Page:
Answer by Rob Unger:

If a home is used as your personal residence, there are no tax benefits or deductions for making repairs. However, home improvements do provide tax benefits. It is important to understand the difference between a home repair and a home improvement. Home repairs keep a home in good condition but do not make it substantially better than it was before. Examples of repairs include repainting a home, fixing leaks, replacing a broken window, patching a leaky roof and fixing floors. A home improvement makes a property substantially more valuable than it was before the improvement. Examples of improvements are installing a new roof, adding a deck or patio and installing a new heating or air conditioning system.  Only home improvements are added to the cost basis of a home.

Question from an investor:

What if a home is temporarily off the market? During low traffic times (holidays, etc.) I may take a home off the market so I don’t accumulate days on market – then re-list it a month or two later. Is staging still deductible in that scenario? -Mary Heed, Haven Homes

Answer by Rob Unger:

First, the article is really written from the perspective of an individual homeowner and not a business. In Mary’s case, since she is in the business of flipping homes, different rules apply. Since she is actively involved in the business, and trying to get the most from the sale of the property, the timing of her listing the house and then temporarily taking it off the market does not affect the deductibility for her.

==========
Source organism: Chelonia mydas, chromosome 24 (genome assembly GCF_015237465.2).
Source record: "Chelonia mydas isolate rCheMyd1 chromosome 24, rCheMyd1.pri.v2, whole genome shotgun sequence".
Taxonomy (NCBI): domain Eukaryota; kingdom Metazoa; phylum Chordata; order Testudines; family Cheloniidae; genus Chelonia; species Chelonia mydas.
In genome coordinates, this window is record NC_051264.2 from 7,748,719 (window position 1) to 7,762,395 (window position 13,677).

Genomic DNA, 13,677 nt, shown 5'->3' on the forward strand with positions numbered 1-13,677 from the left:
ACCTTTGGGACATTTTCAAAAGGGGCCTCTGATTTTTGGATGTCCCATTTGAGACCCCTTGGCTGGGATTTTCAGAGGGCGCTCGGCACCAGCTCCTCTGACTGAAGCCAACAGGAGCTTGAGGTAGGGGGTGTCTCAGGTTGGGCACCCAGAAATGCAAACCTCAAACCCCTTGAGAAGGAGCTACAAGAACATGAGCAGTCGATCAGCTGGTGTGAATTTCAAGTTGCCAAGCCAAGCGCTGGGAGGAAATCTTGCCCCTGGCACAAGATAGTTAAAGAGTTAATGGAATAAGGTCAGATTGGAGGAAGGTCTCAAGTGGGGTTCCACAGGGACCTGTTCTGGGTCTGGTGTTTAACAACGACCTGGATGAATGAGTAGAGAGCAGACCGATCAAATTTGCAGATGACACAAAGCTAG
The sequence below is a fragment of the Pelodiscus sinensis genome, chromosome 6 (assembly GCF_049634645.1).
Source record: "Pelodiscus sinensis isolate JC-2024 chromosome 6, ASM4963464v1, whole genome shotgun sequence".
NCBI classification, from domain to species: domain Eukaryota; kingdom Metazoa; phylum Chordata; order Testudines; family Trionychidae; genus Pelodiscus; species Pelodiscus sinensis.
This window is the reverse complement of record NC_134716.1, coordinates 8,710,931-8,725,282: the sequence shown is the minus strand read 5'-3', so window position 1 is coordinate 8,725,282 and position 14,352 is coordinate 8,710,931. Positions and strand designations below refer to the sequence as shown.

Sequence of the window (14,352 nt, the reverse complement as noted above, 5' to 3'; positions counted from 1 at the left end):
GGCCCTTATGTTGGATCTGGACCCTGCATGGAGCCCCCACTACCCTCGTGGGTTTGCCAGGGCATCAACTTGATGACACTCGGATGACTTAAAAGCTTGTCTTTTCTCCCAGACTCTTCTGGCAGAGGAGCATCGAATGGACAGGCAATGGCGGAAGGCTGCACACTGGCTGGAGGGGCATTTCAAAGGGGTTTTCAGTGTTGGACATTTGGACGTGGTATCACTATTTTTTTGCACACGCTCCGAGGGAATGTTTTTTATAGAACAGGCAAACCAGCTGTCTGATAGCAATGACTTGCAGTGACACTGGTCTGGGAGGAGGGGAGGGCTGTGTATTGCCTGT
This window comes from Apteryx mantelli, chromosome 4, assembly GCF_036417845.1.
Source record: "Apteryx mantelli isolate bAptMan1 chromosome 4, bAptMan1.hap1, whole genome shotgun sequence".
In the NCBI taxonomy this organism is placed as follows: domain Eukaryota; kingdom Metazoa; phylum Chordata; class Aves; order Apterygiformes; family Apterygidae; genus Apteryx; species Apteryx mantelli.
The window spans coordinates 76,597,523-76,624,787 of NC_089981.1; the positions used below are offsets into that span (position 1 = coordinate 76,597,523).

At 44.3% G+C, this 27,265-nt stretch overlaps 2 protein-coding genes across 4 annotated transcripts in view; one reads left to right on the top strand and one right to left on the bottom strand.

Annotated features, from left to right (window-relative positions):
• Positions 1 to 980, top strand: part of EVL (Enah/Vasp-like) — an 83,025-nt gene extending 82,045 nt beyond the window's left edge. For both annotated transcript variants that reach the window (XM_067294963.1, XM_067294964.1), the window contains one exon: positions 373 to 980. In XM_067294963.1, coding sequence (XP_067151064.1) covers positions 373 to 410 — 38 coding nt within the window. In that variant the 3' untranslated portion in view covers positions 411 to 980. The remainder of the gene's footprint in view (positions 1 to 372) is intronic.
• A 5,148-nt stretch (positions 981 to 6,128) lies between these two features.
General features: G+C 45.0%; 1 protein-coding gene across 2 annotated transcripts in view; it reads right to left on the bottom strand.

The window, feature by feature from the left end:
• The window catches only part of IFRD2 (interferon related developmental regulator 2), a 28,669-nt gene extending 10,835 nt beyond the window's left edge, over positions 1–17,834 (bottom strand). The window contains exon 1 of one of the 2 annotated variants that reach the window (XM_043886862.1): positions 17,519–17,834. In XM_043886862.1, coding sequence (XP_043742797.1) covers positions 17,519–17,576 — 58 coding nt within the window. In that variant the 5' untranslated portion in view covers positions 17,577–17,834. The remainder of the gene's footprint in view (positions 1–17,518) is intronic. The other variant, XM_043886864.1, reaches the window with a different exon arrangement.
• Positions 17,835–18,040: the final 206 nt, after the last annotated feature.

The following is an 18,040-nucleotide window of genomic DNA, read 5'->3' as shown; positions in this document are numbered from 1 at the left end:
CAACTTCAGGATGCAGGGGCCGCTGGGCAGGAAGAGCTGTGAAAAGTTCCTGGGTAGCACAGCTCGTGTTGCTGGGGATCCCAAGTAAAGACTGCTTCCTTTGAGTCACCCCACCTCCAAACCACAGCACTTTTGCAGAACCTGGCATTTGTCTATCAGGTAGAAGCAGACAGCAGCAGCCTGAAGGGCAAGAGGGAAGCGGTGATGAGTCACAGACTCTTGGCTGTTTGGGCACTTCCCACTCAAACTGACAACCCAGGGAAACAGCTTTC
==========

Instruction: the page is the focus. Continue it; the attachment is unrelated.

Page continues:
Final thoughts

According to Realtor Valerie Moldow of Better Homes and Gardens Rand Realty in Nyack, “Most sellers do not realize that homes sell faster with staging, therefore saving them money in the long run. They try to make it dollar for dollar. In other words, they look at $3K-$5K for staging as something they need to make back. When in reality the staging creates competition and higher return in a shorter amount of time.”

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From a stager’s perspective (that’s me!), my best advice is to start preparing your home for sale early. A pre-listing consult is affordable and helps avoid costly mistakes. Even if you are not selling right away, it puts you in the right direction and allows you to enjoy your home while you are still living in it.

Levels of staging vary from house to house with the consultation covering everything from editing, rearranging, cleaning, repair and cost-effective updates to refresh the home. If the stager recommends a few decorative accessories to dress up the home and the homeowner buys them, it is not tax deductible as the homeowner can move these items with them. If these items are provided by the stager as part of setting the stage of the home along with rental furniture in the case of empty rooms, that is part of the staging service and is tax deductible.

Time and time again I hear this from my staging clients, “We should have been living like this all along”. The cost of staging is less than the first price reduction but the cost of loving your home while you are living in it is priceless.

For more information, reference IRS Publication #523 on staging. A special thank you to Rob Unger for sharing this valuable information.